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Glaziers on YouTube

I think everybody likes to be recognized for their work


February 13, 2009
By Pat Bolen

"I think everybody likes to be recognized for their work,” says Michael
Byrne of Stadia Industries in Concord, Ont., which has found a way to
use YouTube to show the skill, teamwork and professionalism of its crew
and company by posting videos of two of its glass installations on the
popular website.

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Screen shots of a YouTube video depicting glaziers from Stadia Industries installing large glass lites. 
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"I think everybody likes to be recognized for their work,” says Michael Byrne of Stadia Industries in Concord, Ont., which has found a way to use YouTube to show the skill, teamwork and professionalism of its crew and company by posting videos of two of its glass installations on the popular website.

Despite their visibility to the public, the complexity and skill required for large glass installation jobs is unknown to much of the public. As Byrne says, “YouTube is a really simple medium to distribute this type of media. It made the videos instantly accessible to the family and friends of the guys. Many glaziers have a really hard time explaining what they do for a living. (One time a person making small talk at a party asked me what I did for a living and I said, ”I’m a glazier.” To which they responded, ”Oh what donut shop do you work at?”)

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The company has two videos on the website which includes ‘Big Glass Install’ and ‘Mighty Glass Install’ with the former shot at the Toronto-Dominion Centre in downtown Toronto and the latter shot at 111 St. Clair Ave. W. in midtown Toronto.

The confidence of both crew and company is evident throughout the videos as the team of eight men plus a crane operator use a vacuum lifter and a 15 ton crane to move the almost 900 pound sheet of glass to its intended location while avoiding power lines, trees and other obstacles. As Byrne says, “it does take some courage to release even these simple little movies to the web. You open yourself and the company up to potential scrutiny.”

“We have replaced a number of lites at the Toronto-Dominion Centre. They are 15 millimetres, 144 x 214 inches and the two glass lites at 111 St. Clair Ave. W. were 12 millimetres, 115  x 161 inches.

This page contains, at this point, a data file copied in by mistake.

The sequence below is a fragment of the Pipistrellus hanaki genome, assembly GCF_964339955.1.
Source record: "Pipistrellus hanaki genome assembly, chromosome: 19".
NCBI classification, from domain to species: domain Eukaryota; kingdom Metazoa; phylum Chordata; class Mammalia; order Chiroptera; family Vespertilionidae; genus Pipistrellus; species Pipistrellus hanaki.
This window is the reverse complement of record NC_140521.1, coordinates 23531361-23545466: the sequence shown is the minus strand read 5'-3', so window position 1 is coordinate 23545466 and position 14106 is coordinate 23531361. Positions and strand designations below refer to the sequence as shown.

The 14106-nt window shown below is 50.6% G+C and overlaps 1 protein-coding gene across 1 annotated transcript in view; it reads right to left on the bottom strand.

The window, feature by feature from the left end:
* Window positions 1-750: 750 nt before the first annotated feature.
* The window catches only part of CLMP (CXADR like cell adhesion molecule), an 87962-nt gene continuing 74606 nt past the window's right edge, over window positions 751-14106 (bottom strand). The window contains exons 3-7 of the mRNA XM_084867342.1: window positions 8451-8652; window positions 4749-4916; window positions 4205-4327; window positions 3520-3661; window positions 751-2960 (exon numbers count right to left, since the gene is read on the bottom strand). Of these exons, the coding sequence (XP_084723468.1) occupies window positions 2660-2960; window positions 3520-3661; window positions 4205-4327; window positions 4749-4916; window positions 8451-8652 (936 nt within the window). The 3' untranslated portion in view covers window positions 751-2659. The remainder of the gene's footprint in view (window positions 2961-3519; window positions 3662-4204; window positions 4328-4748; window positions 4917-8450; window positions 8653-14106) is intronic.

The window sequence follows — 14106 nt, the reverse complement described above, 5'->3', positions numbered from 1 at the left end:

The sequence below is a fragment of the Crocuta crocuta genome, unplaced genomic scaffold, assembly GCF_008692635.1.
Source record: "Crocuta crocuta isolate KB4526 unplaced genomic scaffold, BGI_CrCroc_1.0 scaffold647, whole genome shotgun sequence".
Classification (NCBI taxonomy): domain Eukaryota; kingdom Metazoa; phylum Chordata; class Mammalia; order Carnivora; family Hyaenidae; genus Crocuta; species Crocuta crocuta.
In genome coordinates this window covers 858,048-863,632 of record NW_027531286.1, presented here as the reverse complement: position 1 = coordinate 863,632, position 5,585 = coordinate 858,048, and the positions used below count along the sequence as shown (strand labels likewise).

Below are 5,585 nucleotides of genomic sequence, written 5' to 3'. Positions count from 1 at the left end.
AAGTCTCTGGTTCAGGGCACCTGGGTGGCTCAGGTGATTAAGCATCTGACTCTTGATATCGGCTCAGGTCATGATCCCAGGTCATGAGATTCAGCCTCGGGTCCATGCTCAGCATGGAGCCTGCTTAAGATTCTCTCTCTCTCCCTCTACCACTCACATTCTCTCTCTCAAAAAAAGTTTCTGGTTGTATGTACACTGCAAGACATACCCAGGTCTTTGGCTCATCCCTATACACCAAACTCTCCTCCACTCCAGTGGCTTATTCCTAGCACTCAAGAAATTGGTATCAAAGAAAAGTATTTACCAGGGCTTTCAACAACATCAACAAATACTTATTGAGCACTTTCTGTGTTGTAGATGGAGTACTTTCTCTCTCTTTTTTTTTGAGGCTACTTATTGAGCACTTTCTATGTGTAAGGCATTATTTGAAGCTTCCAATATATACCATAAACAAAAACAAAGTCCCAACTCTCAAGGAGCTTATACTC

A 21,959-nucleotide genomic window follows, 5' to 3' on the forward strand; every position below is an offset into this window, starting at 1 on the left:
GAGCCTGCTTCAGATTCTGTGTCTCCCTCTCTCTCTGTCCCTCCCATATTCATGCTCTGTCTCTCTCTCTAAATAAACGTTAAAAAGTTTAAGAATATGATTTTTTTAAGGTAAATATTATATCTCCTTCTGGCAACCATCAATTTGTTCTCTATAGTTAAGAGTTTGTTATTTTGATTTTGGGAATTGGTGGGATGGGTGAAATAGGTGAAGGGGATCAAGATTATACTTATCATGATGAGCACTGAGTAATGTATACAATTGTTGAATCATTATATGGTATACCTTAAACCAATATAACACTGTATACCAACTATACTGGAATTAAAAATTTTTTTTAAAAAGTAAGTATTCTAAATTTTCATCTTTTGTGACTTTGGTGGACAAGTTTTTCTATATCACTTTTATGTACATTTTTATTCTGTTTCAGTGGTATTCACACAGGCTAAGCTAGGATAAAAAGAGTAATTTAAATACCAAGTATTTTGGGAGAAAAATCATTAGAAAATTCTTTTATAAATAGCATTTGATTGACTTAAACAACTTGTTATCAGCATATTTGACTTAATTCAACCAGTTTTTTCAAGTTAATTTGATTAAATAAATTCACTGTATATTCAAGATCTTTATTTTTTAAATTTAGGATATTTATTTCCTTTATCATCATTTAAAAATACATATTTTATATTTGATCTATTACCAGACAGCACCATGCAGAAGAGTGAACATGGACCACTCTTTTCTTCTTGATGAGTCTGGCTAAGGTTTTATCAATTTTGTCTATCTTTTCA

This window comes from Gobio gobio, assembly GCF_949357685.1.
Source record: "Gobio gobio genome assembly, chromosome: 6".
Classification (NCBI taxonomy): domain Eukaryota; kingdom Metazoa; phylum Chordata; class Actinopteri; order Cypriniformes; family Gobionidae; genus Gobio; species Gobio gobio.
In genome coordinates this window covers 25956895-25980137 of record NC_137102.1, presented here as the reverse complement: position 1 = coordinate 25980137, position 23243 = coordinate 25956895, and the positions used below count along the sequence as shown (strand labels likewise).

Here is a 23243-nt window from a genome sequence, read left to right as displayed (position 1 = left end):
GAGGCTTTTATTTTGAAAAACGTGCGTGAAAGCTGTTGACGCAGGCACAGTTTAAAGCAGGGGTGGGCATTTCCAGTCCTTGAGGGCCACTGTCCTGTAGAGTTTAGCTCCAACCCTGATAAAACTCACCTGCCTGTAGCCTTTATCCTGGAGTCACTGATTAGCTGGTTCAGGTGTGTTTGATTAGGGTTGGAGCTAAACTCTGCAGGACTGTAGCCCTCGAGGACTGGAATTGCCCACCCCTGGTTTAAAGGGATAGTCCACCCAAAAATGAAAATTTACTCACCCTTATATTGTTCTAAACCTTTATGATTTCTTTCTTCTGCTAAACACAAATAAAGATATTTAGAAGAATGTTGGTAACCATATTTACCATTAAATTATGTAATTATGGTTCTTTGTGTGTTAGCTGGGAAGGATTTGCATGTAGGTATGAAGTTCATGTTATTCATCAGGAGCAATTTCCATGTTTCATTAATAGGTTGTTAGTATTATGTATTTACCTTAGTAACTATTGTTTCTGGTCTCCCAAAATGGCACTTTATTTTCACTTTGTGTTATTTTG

Byrne says the first shoot came about primarily for fun and was done with the cameras normally onsite with the crew. “It was edited on Windows Movie Maker and took about eight hours to put together and was kind of a novelty. The scenes came together pretty well to make a nice little story.”

“On the second movie I had a lot more video to sort through and it was much more work. It took about 40 hours to edit,” explains Byrne.  “You get so absorbed during the actual install because it is really intense and you forget to pull out your camera when you have a chance. A lot of the most interesting stuff gets missed,” he says.

“I think the guys really like it…we have a great crew and I honestly feel privileged to work with them on jobs like this. We know we have a good group of guys which the movie seems to capture quite well,” he says adding nothing was orchestrated during any part of the install to facilitate the movie. “This is just what we do.”

While the company has no definite plans for any more videos, Byrne says “if the opportunity arises and we have a spare moment to stop and film I’m sure we will. The guys really like them and the customers seem to as well and it is bringing more attention to our website which is good.”
Visit: www.youtube.com/watch?v=mCS4I8AWnBA and www.youtube.com/watch?v=8q0cJiV1wDI as well as www.stadia.ca .


* Pat Bolen is a professional freelance writer based in Ontario.


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